In these days where #travel to far off exotic lands is becoming much more affordable but #restrictions by the airlines on the amount of baggage you can take becomes ever more contentious, the choice of #equipment we take either on assignment or on holiday, becomes crucial to our overall budgets. Do we opt for low grade lightweight gear and stay within restrictions, or do we opt for the heavyweight but more quality option that inevitably lands us with additional fees for heavy baggage?
The answer lies with whoever pays the bills, but also in the reason of the need for the equipment in the first place. I aimed to explore some of these issues by taking a new lens with me on a recent trip to the #Seychelles.
#Mirror lenses, (or catadioptric lenses as they are collectively known) are not a new phenomenon but are rarely used by professionals. #Samyang are one of the few companies that still make them and are available in two variants, either 500mm or 800mm focal lengths. I opted to push the boat out and test the 800mm version as I already have a 400mm option available to me in my existing kit and was too close to the 500mm alternative.
The #benefits of such a lens are several and include:
Cost – around £190, well within the cost of an equivalent refractive lens of the same focal length (£9,000 - 13,000 for my Nikon), you will of course need a T2 mount adding around £35. Weight – at approximately 0.9k, should keep you well within the #airline weight restrictions and won’t break your shoulder when carrying it.Short physical length – takes up far less room in your kitbag. 160mm long with the T2 mount attached.Chromatic #aberration is almost non-existent – this is due to the lack of additional glass elements in the design, which contribute to it’s light weight, smaller size and lower cost.
It’s not all rosey however, as with every benefit there is a #downside…..
The secondary mirror (at the front element) obstructs what would be the position of the diaphragm enabling the user to change depth of field. This results in a fixed #aperture of f8 which cannot be changed.The requirement of a T mount to attach the lens means that all focussing and electronic data is disabled. Manual focussing at this focal length is critical and requires good eyesight and steady hands due to the very short plane of focus. The #reflective #design reduces overall sharpness and contrast making exposure and focussing even more critical, although this can be compensated for in post processing.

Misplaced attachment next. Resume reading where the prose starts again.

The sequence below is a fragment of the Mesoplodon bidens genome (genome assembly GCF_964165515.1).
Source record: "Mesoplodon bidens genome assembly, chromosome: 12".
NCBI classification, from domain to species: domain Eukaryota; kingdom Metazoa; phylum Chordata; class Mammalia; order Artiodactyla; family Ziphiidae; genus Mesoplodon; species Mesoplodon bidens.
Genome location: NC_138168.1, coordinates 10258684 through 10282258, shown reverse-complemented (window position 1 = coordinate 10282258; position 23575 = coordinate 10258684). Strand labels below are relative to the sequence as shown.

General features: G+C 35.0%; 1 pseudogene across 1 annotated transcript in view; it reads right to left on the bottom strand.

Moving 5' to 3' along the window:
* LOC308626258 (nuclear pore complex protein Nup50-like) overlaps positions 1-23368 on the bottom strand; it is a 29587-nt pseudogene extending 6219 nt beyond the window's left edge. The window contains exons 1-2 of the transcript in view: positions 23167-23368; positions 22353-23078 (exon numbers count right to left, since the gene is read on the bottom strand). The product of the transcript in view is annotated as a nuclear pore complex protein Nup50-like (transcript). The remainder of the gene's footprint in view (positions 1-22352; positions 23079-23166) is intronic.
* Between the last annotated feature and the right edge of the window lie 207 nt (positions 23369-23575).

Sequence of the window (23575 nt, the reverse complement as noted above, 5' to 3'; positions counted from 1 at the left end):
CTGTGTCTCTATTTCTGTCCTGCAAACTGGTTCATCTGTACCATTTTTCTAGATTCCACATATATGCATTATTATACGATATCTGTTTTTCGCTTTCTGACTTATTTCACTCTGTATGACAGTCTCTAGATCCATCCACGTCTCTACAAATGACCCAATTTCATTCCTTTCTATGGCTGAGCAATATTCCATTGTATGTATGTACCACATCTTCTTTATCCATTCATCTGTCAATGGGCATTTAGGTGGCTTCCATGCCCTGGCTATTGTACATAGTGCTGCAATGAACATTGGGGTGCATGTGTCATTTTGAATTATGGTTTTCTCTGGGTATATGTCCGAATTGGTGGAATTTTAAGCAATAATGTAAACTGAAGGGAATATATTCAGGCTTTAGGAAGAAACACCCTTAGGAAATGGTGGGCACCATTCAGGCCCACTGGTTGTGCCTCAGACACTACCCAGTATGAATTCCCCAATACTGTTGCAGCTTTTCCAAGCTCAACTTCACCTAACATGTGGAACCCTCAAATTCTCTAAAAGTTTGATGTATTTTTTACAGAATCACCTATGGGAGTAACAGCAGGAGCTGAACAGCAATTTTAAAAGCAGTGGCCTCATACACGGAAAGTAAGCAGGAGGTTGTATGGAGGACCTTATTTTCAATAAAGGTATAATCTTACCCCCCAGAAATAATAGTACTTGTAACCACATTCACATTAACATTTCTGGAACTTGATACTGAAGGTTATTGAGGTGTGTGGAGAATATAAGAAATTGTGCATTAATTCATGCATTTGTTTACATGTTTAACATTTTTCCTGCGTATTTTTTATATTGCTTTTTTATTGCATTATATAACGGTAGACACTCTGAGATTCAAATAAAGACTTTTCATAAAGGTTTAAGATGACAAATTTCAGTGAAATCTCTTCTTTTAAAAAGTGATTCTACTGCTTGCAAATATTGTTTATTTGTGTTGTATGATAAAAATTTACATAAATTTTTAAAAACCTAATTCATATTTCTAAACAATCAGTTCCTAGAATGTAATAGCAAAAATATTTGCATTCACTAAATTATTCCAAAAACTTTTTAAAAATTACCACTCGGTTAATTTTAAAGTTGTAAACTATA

Now that all the techy bit is out of the way, the proof of any lens is how easy it is to deal with in use.
The first test was to get through airport security. The light weight and small size allowed me to take a much reduced #backpack with me keeping the weight to 7.5k (less than the 10K limit for hand luggage). The strain on my shoulders from a #lighter bag was also a relief. An unexpected drawback was the hand search (both ways). Apparently the short but wide shape of the lens looks like a small compressed gas bottle when viewed under the x-ray.
Given that focussing is disabled due to the need for a T2 mount, #metering was surprisingly #accurate and easy in Aperture Priority mode. The aperture takes care of itself (f8) and setting the ISO will vary the available speed for that aperture. All I had to do was make sure that the speed indicated was suitable for hand holding or monopod support. This was usually in excess of 1-2000/s to allow for some camera #movement. A useful technique when handholding long or slow lenses, is to take a short burst, 3-5 frames in succession. The first or second frame may be a bit dodgy but subsequent frames should be sharper as there is no jerking of the shutter and breathing is steadier.
A characteristic of mirror lenses is the doughnut shaped highlights (bokeh) produced by the reflective design. Some photographers find them a distraction although I personally find them distinctive and quirky. The low contrast provided by the ‘as shot’ images did not bother me in the slightest, as most professionals prefer this due to the amount of post processing we tend to do on raw capture originals.
The major concern for me personally is the uncertainty of focussing, particularly with moving subjects. Whilst with shorter lenses, manual focussing is relatively easy, using a lens of this size with such a shallow field of view, accuracy is essential. This is probably the main reason that this type of lens is not favoured by professionals. However, in optimal conditions and with good focussing, results are impressive.
Given the low cost of this lens, although it has some deficiencies for professional use, under certain circumstances in bright, well lit conditions and fast shutter speeds, it produces some outstanding results. OK, you’re never going to use it at the British Grand Prix on a rainy Sunday, but when weight is an issue and ambience is not a problem, there is no reason why this piece of kit shouldn’t have a place in your arsenal.
The Seychelles was an ideal proving ground and may have a place on a game drive in Africa where subjects seldom come close to your lens. For my purposes I was probably a bit greedy going for the 800mm lens and the 500mm lens would have been more practical with the added benefit of slightly easier focussing and more critical sharpness. But definately gets a thumbs up from me.